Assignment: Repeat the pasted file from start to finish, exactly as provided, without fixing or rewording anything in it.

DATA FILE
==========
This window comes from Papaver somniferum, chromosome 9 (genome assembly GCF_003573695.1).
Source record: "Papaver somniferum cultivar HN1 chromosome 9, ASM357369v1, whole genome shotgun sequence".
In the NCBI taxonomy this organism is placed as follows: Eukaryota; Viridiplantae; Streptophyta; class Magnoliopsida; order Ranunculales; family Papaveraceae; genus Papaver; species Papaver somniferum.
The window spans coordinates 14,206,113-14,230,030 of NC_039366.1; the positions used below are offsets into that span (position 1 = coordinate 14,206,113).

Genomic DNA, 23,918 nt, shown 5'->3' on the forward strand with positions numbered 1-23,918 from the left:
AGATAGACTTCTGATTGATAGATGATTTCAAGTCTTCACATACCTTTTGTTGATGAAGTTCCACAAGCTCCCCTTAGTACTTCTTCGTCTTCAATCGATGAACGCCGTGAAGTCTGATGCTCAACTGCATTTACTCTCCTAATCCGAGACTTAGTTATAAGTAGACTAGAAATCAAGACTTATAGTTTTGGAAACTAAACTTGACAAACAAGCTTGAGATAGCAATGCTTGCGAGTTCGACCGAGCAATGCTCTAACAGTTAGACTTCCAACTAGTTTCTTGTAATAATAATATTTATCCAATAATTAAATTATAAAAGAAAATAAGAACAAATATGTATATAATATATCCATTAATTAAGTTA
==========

This window comes from Papaver somniferum, chromosome 9 (genome assembly GCF_003573695.1).
Source record: "Papaver somniferum cultivar HN1 chromosome 9, ASM357369v1, whole genome shotgun sequence".
In the NCBI taxonomy this organism is placed as follows: Eukaryota; Viridiplantae; Streptophyta; class Magnoliopsida; order Ranunculales; family Papaveraceae; genus Papaver; species Papaver somniferum.
The window spans coordinates 14,206,113-14,230,030 of NC_039366.1; the positions used below are offsets into that span (position 1 = coordinate 14,206,113).

Genomic DNA, 23,918 nt, shown 5'->3' on the forward strand with positions numbered 1-23,918 from the left:
AGATAGACTTCTGATTGATAGATGATTTCAAGTCTTCACATACCTTTTGTTGATGAAGTTCCACAAGCTCCCCTTAGTACTTCTTCGTCTTCAATCGATGAACGCCGTGAAGTCTGATGCTCAACTGCATTTACTCTCCTAATCCGAGACTTAGTTATAAGTAGACTAGAAATCAAGACTTATAGTTTTGGAAACTAAACTTGACAAACAAGCTTGAGATAGCAATGCTTGCGAGTTCGACCGAGCAATGCTCTAACAGTTAGACTTCCAACTAGTTTCTTGTAATAATAATATTTATCCAATAATTAAATTATAAAAGAAAATAAGAACAAATATGTATATAATATATCCATTAATTAAGTTA